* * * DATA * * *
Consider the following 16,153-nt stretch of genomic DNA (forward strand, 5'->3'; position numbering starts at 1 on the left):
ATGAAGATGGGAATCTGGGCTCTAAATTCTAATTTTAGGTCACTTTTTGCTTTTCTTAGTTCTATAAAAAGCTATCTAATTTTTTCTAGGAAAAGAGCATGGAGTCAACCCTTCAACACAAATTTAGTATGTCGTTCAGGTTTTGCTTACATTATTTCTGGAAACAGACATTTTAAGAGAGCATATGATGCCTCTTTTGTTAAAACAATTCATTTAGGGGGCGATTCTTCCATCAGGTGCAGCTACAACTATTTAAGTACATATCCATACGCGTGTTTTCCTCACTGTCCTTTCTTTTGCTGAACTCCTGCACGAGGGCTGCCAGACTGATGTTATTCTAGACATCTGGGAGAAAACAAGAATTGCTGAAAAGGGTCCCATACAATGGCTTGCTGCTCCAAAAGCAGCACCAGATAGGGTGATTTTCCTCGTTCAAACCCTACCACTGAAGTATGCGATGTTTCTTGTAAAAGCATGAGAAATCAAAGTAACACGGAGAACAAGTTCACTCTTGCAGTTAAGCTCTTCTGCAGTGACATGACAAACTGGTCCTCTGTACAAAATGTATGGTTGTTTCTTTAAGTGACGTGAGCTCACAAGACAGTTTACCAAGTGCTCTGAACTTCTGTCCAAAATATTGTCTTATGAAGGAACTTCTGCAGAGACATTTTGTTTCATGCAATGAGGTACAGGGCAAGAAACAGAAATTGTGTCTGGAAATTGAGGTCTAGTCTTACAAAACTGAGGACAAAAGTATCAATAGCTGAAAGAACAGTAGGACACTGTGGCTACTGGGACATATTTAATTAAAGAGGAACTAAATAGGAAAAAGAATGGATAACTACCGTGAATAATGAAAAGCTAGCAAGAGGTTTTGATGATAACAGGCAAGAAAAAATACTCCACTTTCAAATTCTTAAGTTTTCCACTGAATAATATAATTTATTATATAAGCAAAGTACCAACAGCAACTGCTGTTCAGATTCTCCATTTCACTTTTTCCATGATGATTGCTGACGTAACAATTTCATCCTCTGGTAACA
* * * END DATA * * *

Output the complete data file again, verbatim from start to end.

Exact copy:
Consider the following 16,153-nt stretch of genomic DNA (forward strand, 5'->3'; position numbering starts at 1 on the left):
ATGAAGATGGGAATCTGGGCTCTAAATTCTAATTTTAGGTCACTTTTTGCTTTTCTTAGTTCTATAAAAAGCTATCTAATTTTTTCTAGGAAAAGAGCATGGAGTCAACCCTTCAACACAAATTTAGTATGTCGTTCAGGTTTTGCTTACATTATTTCTGGAAACAGACATTTTAAGAGAGCATATGATGCCTCTTTTGTTAAAACAATTCATTTAGGGGGCGATTCTTCCATCAGGTGCAGCTACAACTATTTAAGTACATATCCATACGCGTGTTTTCCTCACTGTCCTTTCTTTTGCTGAACTCCTGCACGAGGGCTGCCAGACTGATGTTATTCTAGACATCTGGGAGAAAACAAGAATTGCTGAAAAGGGTCCCATACAATGGCTTGCTGCTCCAAAAGCAGCACCAGATAGGGTGATTTTCCTCGTTCAAACCCTACCACTGAAGTATGCGATGTTTCTTGTAAAAGCATGAGAAATCAAAGTAACACGGAGAACAAGTTCACTCTTGCAGTTAAGCTCTTCTGCAGTGACATGACAAACTGGTCCTCTGTACAAAATGTATGGTTGTTTCTTTAAGTGACGTGAGCTCACAAGACAGTTTACCAAGTGCTCTGAACTTCTGTCCAAAATATTGTCTTATGAAGGAACTTCTGCAGAGACATTTTGTTTCATGCAATGAGGTACAGGGCAAGAAACAGAAATTGTGTCTGGAAATTGAGGTCTAGTCTTACAAAACTGAGGACAAAAGTATCAATAGCTGAAAGAACAGTAGGACACTGTGGCTACTGGGACATATTTAATTAAAGAGGAACTAAATAGGAAAAAGAATGGATAACTACCGTGAATAATGAAAAGCTAGCAAGAGGTTTTGATGATAACAGGCAAGAAAAAATACTCCACTTTCAAATTCTTAAGTTTTCCACTGAATAATATAATTTATTATATAAGCAAAGTACCAACAGCAACTGCTGTTCAGATTCTCCATTTCACTTTTTCCATGATGATTGCTGACGTAACAATTTCATCCTCTGGTAACA